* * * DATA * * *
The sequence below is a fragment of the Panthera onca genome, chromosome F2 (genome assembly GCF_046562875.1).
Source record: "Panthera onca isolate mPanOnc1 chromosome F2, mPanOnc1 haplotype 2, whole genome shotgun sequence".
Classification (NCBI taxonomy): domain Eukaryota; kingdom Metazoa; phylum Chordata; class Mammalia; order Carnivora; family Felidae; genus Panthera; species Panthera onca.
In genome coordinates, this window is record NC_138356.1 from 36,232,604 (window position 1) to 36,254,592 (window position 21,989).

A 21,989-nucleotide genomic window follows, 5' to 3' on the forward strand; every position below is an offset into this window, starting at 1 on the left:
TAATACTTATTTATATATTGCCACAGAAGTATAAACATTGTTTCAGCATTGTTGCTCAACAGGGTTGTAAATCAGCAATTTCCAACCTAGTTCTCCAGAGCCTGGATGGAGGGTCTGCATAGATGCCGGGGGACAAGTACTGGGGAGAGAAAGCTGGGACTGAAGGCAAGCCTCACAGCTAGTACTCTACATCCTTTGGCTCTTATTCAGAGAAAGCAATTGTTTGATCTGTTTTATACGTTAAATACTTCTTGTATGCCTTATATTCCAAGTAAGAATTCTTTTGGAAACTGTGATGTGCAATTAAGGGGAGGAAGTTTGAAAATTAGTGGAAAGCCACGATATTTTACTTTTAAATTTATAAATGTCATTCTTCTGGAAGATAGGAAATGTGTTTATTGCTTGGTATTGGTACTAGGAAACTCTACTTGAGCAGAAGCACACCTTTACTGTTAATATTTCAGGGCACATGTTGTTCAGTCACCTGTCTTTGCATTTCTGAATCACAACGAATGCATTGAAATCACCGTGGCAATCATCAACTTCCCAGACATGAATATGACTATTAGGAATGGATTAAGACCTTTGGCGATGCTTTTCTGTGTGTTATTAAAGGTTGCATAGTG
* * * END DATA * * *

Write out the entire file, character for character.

The sequence below is a fragment of the Panthera onca genome, chromosome F2 (genome assembly GCF_046562875.1).
Source record: "Panthera onca isolate mPanOnc1 chromosome F2, mPanOnc1 haplotype 2, whole genome shotgun sequence".
Classification (NCBI taxonomy): domain Eukaryota; kingdom Metazoa; phylum Chordata; class Mammalia; order Carnivora; family Felidae; genus Panthera; species Panthera onca.
In genome coordinates, this window is record NC_138356.1 from 36,232,604 (window position 1) to 36,254,592 (window position 21,989).

A 21,989-nucleotide genomic window follows, 5' to 3' on the forward strand; every position below is an offset into this window, starting at 1 on the left:
TAATACTTATTTATATATTGCCACAGAAGTATAAACATTGTTTCAGCATTGTTGCTCAACAGGGTTGTAAATCAGCAATTTCCAACCTAGTTCTCCAGAGCCTGGATGGAGGGTCTGCATAGATGCCGGGGGACAAGTACTGGGGAGAGAAAGCTGGGACTGAAGGCAAGCCTCACAGCTAGTACTCTACATCCTTTGGCTCTTATTCAGAGAAAGCAATTGTTTGATCTGTTTTATACGTTAAATACTTCTTGTATGCCTTATATTCCAAGTAAGAATTCTTTTGGAAACTGTGATGTGCAATTAAGGGGAGGAAGTTTGAAAATTAGTGGAAAGCCACGATATTTTACTTTTAAATTTATAAATGTCATTCTTCTGGAAGATAGGAAATGTGTTTATTGCTTGGTATTGGTACTAGGAAACTCTACTTGAGCAGAAGCACACCTTTACTGTTAATATTTCAGGGCACATGTTGTTCAGTCACCTGTCTTTGCATTTCTGAATCACAACGAATGCATTGAAATCACCGTGGCAATCATCAACTTCCCAGACATGAATATGACTATTAGGAATGGATTAAGACCTTTGGCGATGCTTTTCTGTGTGTTATTAAAGGTTGCATAGTG